June 16, 2012 ·2 Comments
ELASHA BIYAHA (Somalia): Evil laughter pealed out of the mobile phone. Abshir Ali Mohamed, an al-Shabab defector now wearing a Somali military uniform, had asked his former commander to join him. The commander, an al-Shabab judge known for ordering amputations, said he would instead kill Mohamed
Somali military and government leaders say Mohamed’s defection is an example of a trend growing in their favour, with the East African country’s most notorious militant group losing manpower and ground. The 24-year-old former insurgent left al-Shabab less than two weeks
ago and now wears a bright blue patch with a white star — the Somali flag — on the shoulder of his government uniform.
“’Al-Shabab is no longer. It’s going to end soon,” Mohamed said last week at freshly dug Ugandan-Somali military base on the outskirts of Mogadishu. The base was set up after African Union troops kicked militants out of the towns of Elasha Biyaha and Afgoye.
”Al-Shabab is changing sides because of heavy losses. Those who still fight with them are running away in small groups. They’ve lost weapons. They’ve lost personnel,” he continued. More are looking to flee, he said.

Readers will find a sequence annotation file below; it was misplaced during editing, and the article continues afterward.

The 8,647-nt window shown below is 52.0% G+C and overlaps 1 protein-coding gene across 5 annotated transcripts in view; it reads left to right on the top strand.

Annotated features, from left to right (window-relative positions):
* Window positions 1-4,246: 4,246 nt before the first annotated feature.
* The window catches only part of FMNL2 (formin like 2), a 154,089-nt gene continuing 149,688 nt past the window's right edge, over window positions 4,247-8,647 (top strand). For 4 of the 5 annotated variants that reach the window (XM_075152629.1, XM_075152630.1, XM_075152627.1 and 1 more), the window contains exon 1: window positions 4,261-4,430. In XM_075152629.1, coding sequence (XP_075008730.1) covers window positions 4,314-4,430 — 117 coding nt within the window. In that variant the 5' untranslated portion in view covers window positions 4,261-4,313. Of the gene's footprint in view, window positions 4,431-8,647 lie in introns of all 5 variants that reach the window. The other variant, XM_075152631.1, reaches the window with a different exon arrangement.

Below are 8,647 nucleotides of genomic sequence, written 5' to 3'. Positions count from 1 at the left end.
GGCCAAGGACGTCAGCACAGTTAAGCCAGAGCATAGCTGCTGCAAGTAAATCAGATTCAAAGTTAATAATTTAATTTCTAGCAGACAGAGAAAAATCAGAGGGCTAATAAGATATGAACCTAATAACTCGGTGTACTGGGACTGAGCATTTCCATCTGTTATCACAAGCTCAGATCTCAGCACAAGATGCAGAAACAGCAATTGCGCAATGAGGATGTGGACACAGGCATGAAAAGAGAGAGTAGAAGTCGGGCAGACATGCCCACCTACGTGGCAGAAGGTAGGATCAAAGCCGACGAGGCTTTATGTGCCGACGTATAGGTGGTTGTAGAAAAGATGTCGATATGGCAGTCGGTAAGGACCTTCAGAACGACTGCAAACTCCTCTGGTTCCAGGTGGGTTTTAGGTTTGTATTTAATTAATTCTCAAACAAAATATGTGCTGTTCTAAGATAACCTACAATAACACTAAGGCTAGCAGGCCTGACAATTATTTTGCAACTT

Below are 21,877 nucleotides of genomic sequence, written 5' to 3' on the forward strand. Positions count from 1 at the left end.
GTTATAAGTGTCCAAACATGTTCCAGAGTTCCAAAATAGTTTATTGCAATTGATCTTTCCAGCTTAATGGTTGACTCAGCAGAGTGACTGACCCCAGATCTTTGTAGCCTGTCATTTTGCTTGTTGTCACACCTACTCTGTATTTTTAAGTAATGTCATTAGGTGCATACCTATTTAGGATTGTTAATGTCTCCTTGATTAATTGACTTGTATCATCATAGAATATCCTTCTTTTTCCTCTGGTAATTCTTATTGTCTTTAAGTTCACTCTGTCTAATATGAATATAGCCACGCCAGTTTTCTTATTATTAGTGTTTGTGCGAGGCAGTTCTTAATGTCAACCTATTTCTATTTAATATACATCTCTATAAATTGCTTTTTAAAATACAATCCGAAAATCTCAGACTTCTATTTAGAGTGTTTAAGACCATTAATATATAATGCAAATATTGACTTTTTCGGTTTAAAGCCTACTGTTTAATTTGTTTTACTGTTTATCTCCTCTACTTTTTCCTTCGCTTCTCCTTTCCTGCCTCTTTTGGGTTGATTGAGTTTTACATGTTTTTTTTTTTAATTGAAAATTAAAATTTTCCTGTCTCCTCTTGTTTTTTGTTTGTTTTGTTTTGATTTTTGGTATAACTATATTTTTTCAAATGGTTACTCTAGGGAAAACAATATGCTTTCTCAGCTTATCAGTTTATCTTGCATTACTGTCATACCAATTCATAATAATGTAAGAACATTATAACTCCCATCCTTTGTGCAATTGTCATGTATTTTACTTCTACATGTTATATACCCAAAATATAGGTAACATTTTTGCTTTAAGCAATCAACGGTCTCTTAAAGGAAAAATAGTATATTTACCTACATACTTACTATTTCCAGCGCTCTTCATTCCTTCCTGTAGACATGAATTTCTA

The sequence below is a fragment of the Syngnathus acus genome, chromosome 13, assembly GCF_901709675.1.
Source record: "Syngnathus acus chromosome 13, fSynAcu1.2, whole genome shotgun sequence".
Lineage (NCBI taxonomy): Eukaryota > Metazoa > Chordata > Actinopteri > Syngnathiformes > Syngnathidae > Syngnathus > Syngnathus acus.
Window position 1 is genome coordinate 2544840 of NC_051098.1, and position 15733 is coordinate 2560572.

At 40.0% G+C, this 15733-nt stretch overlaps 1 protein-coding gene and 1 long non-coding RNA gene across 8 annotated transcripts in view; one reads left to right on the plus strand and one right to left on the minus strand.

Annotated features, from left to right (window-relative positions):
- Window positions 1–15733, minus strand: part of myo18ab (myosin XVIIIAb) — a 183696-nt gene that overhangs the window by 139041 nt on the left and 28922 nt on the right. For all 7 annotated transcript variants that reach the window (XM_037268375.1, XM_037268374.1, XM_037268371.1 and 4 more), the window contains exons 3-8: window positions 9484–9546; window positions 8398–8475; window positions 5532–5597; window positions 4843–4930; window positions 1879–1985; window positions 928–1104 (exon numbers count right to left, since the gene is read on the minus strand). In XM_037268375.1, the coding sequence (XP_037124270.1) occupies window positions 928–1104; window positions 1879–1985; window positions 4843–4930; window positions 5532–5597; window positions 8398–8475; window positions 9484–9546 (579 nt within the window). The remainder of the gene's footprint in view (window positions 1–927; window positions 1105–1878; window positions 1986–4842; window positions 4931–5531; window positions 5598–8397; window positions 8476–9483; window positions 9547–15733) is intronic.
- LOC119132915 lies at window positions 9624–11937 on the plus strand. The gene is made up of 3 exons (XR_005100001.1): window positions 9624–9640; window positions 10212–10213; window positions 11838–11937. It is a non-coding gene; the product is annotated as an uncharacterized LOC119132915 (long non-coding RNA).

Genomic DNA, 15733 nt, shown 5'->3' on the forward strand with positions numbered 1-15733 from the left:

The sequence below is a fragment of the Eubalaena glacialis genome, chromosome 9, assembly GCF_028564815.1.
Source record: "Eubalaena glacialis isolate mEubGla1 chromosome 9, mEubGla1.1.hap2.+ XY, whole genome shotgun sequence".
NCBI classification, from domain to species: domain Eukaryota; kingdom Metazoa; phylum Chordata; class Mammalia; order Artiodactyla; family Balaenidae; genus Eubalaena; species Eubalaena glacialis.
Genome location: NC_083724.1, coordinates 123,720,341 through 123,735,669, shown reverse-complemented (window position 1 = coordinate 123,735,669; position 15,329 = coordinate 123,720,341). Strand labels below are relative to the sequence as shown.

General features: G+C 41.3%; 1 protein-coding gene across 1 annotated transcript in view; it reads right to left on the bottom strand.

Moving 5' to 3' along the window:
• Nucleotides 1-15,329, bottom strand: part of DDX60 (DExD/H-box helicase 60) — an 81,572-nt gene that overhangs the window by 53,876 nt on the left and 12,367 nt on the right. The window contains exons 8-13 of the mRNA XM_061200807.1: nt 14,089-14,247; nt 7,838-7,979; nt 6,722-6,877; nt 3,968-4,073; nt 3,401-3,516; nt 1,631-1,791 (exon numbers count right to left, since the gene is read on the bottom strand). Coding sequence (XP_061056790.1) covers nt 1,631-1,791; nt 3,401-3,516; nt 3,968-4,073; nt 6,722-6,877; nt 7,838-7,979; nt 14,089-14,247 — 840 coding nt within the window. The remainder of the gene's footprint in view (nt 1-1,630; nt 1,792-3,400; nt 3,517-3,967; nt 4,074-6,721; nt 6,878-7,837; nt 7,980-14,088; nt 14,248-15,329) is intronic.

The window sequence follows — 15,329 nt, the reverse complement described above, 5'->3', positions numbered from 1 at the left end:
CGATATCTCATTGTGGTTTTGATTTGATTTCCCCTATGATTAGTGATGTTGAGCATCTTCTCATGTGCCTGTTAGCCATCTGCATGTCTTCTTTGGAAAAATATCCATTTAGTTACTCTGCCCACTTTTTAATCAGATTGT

Somali government spokesman Abdirahman Omar Osman said Thursday that some 500 al-Shabab fighters have defected to the government side.
”The defections have been increasing day by day since our forces captured Afgoye town. That put huge pressure on them,” Osman said.
The spokesman for the African Union military force said AU commanders are seeing more defections than ever. ”It’s a sign al-Shabab is losing cohesion, losing command and control,” Lt Col Paddy Ankunda said.
Col Kayanja Muhanga is the Ugandan commander in charge of Battle Group 8, the fighting force that cleared al-Shabab out of Afgoye. He estimates his troops killed more than 60 insurgents during the three days of fighting last month, a battle that extended the African Union fighting force’s reach outside of Mogadishu for the first time since their 2007 deployment to Mogadishu.
A commander in that battle, Burundian Lt. Col. Gregory Ndikumazambo, said al-Shabab fights courageously. ”They fight but they’re badly organized,” he said.
The strength of al-Shabab is not precisely known. Mohamed — a four-year veteran of al-Shabab until this month’s defection — estimated that the insurgents have 7,000 to 8,000 fighters. Ankunda put the figure at 4,000 to 6,000. The African Union now has a U.N. mandate to field a force of about 17,000 troops across Somalia.—AP
By goth Mohamed